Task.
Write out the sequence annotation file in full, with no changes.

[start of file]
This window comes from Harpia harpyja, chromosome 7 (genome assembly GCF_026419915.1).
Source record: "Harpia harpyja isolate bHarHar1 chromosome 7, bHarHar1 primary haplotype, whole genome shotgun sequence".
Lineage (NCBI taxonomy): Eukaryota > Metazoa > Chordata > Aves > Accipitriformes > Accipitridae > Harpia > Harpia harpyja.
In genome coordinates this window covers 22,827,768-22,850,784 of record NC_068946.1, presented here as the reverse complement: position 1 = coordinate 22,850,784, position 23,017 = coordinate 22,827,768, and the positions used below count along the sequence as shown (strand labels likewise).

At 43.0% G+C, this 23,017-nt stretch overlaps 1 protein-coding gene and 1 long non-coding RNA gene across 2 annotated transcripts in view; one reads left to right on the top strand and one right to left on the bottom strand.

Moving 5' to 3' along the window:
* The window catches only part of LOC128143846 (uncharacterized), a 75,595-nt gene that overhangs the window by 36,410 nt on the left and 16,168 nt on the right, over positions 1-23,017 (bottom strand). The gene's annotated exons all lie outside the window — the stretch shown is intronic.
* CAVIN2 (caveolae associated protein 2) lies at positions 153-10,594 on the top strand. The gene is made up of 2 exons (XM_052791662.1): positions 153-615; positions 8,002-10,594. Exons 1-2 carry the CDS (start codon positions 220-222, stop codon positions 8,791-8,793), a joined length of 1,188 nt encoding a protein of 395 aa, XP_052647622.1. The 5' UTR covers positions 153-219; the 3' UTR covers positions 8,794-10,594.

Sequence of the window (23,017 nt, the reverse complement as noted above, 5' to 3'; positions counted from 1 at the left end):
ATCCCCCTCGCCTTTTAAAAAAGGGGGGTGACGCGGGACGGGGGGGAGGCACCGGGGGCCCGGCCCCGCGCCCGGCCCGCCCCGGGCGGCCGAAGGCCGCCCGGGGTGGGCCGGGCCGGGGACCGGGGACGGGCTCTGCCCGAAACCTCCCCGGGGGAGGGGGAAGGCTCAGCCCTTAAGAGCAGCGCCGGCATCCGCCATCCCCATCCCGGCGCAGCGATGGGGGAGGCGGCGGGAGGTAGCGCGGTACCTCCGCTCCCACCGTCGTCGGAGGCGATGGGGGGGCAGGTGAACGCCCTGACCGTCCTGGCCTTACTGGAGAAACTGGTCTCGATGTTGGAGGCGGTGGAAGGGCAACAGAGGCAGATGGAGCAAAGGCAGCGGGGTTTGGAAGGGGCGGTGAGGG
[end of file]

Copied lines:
This window comes from Harpia harpyja, chromosome 7 (genome assembly GCF_026419915.1).
Source record: "Harpia harpyja isolate bHarHar1 chromosome 7, bHarHar1 primary haplotype, whole genome shotgun sequence".
Lineage (NCBI taxonomy): Eukaryota > Metazoa > Chordata > Aves > Accipitriformes > Accipitridae > Harpia > Harpia harpyja.
In genome coordinates this window covers 22,827,768-22,850,784 of record NC_068946.1, presented here as the reverse complement: position 1 = coordinate 22,850,784, position 23,017 = coordinate 22,827,768, and the positions used below count along the sequence as shown (strand labels likewise).

At 43.0% G+C, this 23,017-nt stretch overlaps 1 protein-coding gene and 1 long non-coding RNA gene across 2 annotated transcripts in view; one reads left to right on the top strand and one right to left on the bottom strand.

Moving 5' to 3' along the window:
* The window catches only part of LOC128143846 (uncharacterized), a 75,595-nt gene that overhangs the window by 36,410 nt on the left and 16,168 nt on the right, over positions 1-23,017 (bottom strand). The gene's annotated exons all lie outside the window — the stretch shown is intronic.
* CAVIN2 (caveolae associated protein 2) lies at positions 153-10,594 on the top strand. The gene is made up of 2 exons (XM_052791662.1): positions 153-615; positions 8,002-10,594. Exons 1-2 carry the CDS (start codon positions 220-222, stop codon positions 8,791-8,793), a joined length of 1,188 nt encoding a protein of 395 aa, XP_052647622.1. The 5' UTR covers positions 153-219; the 3' UTR covers positions 8,794-10,594.

Sequence of the window (23,017 nt, the reverse complement as noted above, 5' to 3'; positions counted from 1 at the left end):
ATCCCCCTCGCCTTTTAAAAAAGGGGGGTGACGCGGGACGGGGGGGAGGCACCGGGGGCCCGGCCCCGCGCCCGGCCCGCCCCGGGCGGCCGAAGGCCGCCCGGGGTGGGCCGGGCCGGGGACCGGGGACGGGCTCTGCCCGAAACCTCCCCGGGGGAGGGGGAAGGCTCAGCCCTTAAGAGCAGCGCCGGCATCCGCCATCCCCATCCCGGCGCAGCGATGGGGGAGGCGGCGGGAGGTAGCGCGGTACCTCCGCTCCCACCGTCGTCGGAGGCGATGGGGGGGCAGGTGAACGCCCTGACCGTCCTGGCCTTACTGGAGAAACTGGTCTCGATGTTGGAGGCGGTGGAAGGGCAACAGAGGCAGATGGAGCAAAGGCAGCGGGGTTTGGAAGGGGCGGTGAGGG